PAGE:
The Value of Piano Lessons


Sometimes it’s hard to believe the number of years I’ve actually been playing the piano, which is well over twenty because I started when I was just four and a half years old.  While I don’t remember the exact reason I wanted to learn the piano, I know it had to do with attending one of my sister’s piano recitals and the fact that my babysitter at the time also taught lessons. We had an old beat-up spinet piano in our basement and I used to bang around on it. I guess that was enough “natural inclination” for my mother to enroll me in lessons.   

My first lessons are a hazy memory of not really knowing what I was doing, but I remember loving the little dancing elf illustrations that accompanied the notes in my vintage secondhand John Thompson “Easiest Piano Course” book.  I remember that I was supposed to curve my fingers when I played and I wasn’t supposed to look at them, but I always did.  A lot of times I guessed at the notes and there was always a lot of going back to the beginning of a song and starting over.  For most of my lessons, I barely practiced and my poor, patient teacher, Linda, was a saint for continuing to teach me. 

The summer before I started third grade was the first my parents allowed my sister and me to stay home alone.  We spent a lot of time watching daytime television hosts, eating air-popped popcorn because we weren’t allowed to use the stove and swimming in our above-ground pool.  Out of sheer boredom I started playing the piano more.  One day I went through all of my old piano books and pretended to have a “recital.” I acted out different characters and had them announce their songs before playing them.  I even got up and bowed to a fake audience. My sister must have been outside and not heard me talking to myself or I’m sure she would have accused me of being a weirdo. But it was on that afternoon after almost five years of lessons that everything finally clicked.Suddenly, I knew what the notes were and how the songs were supposed to sound!  In just a few short years after that, I was playing actual classic music compositions and not the adaptations of these classical pieces that were often in the music lesson books I used.  When I graduated from high school, on a whim, I decided to take some music classes and eventually declared music as one of my majors.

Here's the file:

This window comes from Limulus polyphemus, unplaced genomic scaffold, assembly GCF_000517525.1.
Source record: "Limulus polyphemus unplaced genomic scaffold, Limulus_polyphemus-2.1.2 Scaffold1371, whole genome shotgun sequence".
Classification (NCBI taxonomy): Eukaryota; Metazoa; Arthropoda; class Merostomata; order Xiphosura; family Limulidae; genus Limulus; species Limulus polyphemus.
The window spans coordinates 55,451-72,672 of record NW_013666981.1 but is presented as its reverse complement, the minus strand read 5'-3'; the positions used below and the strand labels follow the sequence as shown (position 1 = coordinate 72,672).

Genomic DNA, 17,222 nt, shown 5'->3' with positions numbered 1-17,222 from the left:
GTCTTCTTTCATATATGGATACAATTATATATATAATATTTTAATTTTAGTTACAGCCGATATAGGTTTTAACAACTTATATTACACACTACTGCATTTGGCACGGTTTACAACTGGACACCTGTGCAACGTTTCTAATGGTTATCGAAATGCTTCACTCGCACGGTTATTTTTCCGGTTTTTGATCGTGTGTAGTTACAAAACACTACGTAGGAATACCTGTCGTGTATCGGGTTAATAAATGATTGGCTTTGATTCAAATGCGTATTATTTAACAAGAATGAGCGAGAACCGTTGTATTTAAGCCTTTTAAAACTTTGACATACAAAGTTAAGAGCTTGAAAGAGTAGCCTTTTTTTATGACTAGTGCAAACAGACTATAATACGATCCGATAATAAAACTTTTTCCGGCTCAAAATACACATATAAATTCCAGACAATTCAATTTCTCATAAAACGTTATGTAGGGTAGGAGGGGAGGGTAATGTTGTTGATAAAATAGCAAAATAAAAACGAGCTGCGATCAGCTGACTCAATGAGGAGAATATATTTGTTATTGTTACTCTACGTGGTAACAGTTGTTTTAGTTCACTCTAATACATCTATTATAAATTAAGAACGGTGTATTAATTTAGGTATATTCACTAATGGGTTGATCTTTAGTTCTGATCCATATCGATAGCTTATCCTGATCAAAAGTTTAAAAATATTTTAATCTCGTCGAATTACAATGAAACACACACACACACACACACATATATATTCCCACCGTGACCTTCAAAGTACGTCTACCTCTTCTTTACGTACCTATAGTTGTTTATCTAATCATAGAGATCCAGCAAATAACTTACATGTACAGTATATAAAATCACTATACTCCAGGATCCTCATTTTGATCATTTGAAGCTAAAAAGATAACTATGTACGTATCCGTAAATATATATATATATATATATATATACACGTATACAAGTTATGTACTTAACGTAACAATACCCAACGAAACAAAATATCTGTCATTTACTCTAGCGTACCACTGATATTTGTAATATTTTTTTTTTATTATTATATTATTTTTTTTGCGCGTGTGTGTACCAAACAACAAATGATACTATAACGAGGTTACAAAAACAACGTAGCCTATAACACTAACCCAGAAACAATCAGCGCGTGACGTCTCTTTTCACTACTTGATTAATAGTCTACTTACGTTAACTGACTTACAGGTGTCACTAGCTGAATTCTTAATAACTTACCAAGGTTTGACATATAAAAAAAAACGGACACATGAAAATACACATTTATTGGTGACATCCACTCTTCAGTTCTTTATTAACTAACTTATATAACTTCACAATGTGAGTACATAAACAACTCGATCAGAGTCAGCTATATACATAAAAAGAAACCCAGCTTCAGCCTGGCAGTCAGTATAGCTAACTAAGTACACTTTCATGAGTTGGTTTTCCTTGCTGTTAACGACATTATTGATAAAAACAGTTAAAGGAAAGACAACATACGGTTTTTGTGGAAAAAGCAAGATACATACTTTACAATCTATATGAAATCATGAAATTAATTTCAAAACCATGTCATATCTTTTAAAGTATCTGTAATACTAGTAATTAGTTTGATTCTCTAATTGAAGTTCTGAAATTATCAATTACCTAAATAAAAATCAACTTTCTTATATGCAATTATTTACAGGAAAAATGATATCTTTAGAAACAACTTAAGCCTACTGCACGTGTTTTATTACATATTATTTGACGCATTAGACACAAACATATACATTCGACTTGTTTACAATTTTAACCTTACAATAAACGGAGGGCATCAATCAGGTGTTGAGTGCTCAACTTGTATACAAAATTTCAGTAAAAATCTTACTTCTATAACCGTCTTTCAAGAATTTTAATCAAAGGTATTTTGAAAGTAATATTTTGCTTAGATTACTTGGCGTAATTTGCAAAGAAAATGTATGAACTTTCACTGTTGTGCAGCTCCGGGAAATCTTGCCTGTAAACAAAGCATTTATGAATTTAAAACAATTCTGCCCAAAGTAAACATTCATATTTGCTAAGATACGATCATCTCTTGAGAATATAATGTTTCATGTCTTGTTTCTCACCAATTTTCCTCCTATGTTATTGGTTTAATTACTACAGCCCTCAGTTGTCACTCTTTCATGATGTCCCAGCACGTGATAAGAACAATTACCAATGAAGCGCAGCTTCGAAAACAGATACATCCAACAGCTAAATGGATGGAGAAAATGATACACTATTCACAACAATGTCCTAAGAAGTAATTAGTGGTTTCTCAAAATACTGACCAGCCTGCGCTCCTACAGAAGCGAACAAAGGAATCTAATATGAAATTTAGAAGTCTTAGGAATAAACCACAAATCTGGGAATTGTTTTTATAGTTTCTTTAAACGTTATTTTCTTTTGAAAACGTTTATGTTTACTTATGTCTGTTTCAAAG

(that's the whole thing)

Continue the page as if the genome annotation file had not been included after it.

In my case, the advantages of taking piano lessons are obvious, since I went on to become a singer-songwriter, but there are countless advantages to taking lessons at a young age.  In fact, there are countless advantages to learning the piano at any ageand before you say, you’re too old, I can give you several examples of individuals I know who started learning in their thirties, forties and fifties who went on to become very good piano players! 

While there are various instruments one can learn, I think piano is the easiest because it does not require complex coordination the way learning guitar or a wind instrument does.  All it takes is getting your fingers to do what you ask them to, without having to worry about breath or developing callouses too!    

The obvious advantage is that when you learn to play the piano in a classical setting, you learn basic music theory.  This includes how to read musical notes, including their letter names and rhythm types.  Music theory is also how notes are put together to make up chords and encompasses the actual structure of songs (verses, choruses, bridges, etc.).  All of these are transferable when a person goes to learn another instrument and for many major artists, piano was their first instrument.  Learning piano can also help with learning how to sing because it trains the ear to hear how notes are put together.  

Besides the obvious advantage of learning music theory, learning music offers the following benefits: